Verilog has a bunch of math system functions.

I'm trying to use $floor in my Verilog code but I'm getting this message: System function call floor is not allowed here

Does anyone know why I'm getting this message?

I have to say that before asking here I googled and couldn't find any solution.

This is my code to test $floor:

module floor_test();

  parameter kCols = 3;
  integer kCenterX = $floor(kCols / 2);


Thanks in advance

  • 3
    \$\begingroup\$ The keyword is here. Where are you using that function? Some code please. \$\endgroup\$
    – Oldfart
    Commented Jan 19, 2018 at 9:09
  • \$\begingroup\$ That is really not enough code to answer the question "what is 'here'?". \$\endgroup\$ Commented Jan 19, 2018 at 9:20
  • \$\begingroup\$ I wrote a simple code to test. I just want to learn how to use that function in Verilog. \$\endgroup\$
    – user204415
    Commented Jan 19, 2018 at 9:30

3 Answers 3


First note that $floor is a system function supported in IEEE1364-2005 (Verilog-2005) and IEEE1800 (SystemVerilog). Earlier versions of Verilog (IEEE1364-1995 and IEEE1364-2001) do not have $floor in the language.

The synthesizable portion of of Verilog and SystemVerilog is a subset of the languages. What constitutes as synthesizable isn't universal, but there is general concusses. The latest official synthesis guildlines I could find was IEC 62142-2005 (note: costs money or IEEE Xplore membership to read the document) and is based on Verilog-2001. Even today I don't see full compliance to this standard. For example I've seen little support for (* attributes *) even though it was explicitly added to IEEE1364-2001 for synthesizer to use. The best SystemVerilog paper I can find is this paper and mentions various supported features of semi-anonymous synthesizers as of 2014. $floor was not mentioned but doesn't mean there isn't support.

I cannot think of a technical reason why mathematical system functions shouldn't be be supported. Demand and competition tend to drive the synthesis support. Features that can gain or retain paying paying customers get top priority. Hence there is common support for $bits and $clog2. But low support for (* attributes *) because all vendors already used comments (// and /* */) for attributes as work around before IEEE1364-2001 release.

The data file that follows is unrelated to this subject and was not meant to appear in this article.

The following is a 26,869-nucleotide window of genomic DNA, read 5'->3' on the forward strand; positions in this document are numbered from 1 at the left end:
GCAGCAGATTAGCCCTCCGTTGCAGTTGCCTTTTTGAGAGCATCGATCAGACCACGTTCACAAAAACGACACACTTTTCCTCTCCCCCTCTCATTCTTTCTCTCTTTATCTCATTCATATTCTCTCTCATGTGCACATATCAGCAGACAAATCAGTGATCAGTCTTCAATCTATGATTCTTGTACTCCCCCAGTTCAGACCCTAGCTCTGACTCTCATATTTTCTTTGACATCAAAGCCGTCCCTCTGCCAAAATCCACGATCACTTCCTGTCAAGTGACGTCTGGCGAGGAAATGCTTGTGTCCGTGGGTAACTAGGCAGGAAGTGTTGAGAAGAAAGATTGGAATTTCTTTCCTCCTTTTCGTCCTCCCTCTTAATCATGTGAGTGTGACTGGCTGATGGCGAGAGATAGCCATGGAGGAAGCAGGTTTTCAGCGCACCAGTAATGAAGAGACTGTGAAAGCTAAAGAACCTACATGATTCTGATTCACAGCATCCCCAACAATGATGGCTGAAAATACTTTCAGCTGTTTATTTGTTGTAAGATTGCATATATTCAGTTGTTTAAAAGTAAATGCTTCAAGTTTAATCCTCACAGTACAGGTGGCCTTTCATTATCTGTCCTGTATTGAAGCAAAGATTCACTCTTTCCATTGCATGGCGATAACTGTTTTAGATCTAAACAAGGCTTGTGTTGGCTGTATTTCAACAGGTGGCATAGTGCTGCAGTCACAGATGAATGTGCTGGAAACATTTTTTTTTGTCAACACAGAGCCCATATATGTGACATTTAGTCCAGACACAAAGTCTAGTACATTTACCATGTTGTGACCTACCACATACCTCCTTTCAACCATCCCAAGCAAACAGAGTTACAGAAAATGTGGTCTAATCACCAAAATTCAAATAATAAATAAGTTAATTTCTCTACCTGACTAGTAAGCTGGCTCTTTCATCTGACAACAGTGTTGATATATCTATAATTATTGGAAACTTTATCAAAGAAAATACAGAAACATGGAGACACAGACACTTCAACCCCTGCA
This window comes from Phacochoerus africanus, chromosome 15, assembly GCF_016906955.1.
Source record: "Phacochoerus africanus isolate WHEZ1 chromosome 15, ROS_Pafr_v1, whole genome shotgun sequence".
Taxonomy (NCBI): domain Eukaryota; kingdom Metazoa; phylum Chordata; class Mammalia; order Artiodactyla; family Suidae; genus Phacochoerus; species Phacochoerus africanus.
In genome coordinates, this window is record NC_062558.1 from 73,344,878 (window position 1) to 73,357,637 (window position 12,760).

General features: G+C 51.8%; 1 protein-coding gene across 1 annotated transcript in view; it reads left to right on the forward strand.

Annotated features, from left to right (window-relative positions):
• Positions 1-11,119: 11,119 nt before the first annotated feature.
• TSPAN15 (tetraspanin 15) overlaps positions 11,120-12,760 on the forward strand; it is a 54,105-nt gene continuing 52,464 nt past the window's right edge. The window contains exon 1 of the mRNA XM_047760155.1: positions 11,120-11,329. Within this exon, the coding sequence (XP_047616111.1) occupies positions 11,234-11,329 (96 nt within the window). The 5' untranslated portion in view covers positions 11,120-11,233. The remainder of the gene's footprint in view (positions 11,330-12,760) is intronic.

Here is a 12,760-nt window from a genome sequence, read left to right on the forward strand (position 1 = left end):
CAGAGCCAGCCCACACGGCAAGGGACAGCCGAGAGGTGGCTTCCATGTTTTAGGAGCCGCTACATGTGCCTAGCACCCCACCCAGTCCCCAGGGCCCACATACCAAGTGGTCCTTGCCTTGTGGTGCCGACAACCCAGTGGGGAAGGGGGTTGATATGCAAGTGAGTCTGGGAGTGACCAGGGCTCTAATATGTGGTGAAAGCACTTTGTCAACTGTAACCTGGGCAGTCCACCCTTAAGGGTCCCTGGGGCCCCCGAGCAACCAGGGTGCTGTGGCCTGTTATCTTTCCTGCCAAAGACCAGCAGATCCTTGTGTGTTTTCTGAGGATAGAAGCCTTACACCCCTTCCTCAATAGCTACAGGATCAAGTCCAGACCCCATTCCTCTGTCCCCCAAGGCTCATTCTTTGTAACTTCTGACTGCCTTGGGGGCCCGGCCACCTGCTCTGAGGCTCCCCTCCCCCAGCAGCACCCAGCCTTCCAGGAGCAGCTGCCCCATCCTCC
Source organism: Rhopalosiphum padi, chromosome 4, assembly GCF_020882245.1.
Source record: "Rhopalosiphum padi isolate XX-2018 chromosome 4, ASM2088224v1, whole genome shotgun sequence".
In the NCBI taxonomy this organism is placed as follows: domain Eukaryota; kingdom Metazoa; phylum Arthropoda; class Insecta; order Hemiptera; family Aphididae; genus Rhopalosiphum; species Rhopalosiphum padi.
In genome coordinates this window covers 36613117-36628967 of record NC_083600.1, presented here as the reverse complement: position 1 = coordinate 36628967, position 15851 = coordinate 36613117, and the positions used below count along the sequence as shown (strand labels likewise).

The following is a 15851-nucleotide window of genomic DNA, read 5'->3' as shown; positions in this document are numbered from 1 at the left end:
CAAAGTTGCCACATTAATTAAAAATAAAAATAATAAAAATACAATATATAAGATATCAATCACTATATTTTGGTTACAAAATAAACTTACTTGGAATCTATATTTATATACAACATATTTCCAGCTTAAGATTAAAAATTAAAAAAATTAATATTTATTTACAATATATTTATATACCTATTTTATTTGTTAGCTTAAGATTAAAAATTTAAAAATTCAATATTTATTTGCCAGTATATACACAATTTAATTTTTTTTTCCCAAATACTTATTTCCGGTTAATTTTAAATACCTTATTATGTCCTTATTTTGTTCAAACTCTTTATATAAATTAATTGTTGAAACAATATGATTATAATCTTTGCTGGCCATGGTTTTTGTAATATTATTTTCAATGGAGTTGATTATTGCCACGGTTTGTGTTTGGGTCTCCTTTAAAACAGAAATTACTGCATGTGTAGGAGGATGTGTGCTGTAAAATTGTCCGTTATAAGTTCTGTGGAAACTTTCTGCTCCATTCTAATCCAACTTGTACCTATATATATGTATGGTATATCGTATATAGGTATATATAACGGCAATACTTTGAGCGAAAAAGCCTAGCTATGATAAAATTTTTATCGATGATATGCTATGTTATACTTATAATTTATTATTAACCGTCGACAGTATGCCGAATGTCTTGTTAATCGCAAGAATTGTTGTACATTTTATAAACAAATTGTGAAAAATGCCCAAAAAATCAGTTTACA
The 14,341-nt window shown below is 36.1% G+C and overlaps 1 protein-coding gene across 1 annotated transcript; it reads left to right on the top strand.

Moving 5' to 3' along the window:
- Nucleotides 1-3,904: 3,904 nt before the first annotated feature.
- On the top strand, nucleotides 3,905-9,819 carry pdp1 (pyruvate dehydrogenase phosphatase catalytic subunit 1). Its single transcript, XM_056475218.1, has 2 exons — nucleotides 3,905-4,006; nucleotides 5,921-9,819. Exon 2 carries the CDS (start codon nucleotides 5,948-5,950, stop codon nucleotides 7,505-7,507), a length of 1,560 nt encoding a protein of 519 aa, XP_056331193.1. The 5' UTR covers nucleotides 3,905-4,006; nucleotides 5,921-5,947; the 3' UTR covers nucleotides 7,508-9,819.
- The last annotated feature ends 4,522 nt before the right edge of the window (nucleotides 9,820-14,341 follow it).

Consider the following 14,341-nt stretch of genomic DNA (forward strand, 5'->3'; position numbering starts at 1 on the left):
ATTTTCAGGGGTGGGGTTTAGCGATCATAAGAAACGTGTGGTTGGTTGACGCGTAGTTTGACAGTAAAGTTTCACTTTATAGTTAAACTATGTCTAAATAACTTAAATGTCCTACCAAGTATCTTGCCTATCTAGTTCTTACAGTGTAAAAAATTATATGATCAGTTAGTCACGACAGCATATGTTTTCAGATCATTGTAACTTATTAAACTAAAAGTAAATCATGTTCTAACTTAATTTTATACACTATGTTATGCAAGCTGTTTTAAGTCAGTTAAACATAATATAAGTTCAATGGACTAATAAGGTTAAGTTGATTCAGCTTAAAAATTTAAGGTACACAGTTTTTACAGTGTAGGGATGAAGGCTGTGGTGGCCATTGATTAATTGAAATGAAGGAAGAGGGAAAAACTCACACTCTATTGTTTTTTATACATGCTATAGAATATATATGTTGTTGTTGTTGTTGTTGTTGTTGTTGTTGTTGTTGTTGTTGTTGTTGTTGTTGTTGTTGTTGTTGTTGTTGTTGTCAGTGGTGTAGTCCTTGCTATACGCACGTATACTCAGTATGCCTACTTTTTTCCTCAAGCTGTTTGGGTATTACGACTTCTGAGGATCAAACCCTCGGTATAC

You do not need $floor for 3/2. With most programing and HDL languages, an integral divided by an integral will always return an integral which is the floor value. 3.0/2 or 3/2.0 on on the other hand will cast the integral to a real and will return 1.5. This value will be rounded when assigned to an integral (.5 will round down).

If you really need $floor or $ceil, try using it to assign a parameter. Your error message says "not allowed here", so there is a change support is limited to parameter usage. SytemVerilog type casting is another possibility to help with conversion (if your synthesizer supports it); ex. int'(), 10'(), PARAM'().

Also, be aware you can define the type of a parameter. If the type is note defined then integer is assumed. Note some synthesizer do not support real parameters. Others

parameter M = 3/2; // M is an inferred integer type (signed), value 1
parameter [3:0] N = 1; // N is an explicit 4-bit type (unsigned)
parameter R0 = 3.6; // R0 is an inferred real type
parameter real R1 = 4/3; // R1 is an explicit real type, value 1.33333...

There's a distinction in verilog (and most/all hardware languages) between synthesisable and non-synthesisable code.

Synthesisable code is intended to be used to define the hardware that's actually going to go into your target FPGA. As such, it will be a subset of everything verilog knows about.

Non-synthesisable code is intended to help with writing test benches, initialisation, general housekeeping, so that you don't have to drop out into another language just to do file access or floating point math.

Is your verilog setup happy that you're not intending to synthesise 'floor'?

  • \$\begingroup\$ I know that. What I think it's happening is that those functions are not allowed in Verilog but SystemVerilog. So, I think I should move to SystemVerilog and Vivado, since SystemVerilog is not supported in ISE. Am I right sir? \$\endgroup\$
    – user204415
    Commented Jan 19, 2018 at 10:33

Changing to System Verilog should allow you to use $floor on local parameters, comparable to this source. As @Neil_UK has pointed out, this is a non-synthesizable function, that should only be used for testing.

I can't comment so I'll add this here: This source states that ISE indeed doesn't support System Verilog. From experience I know that Quartus does.


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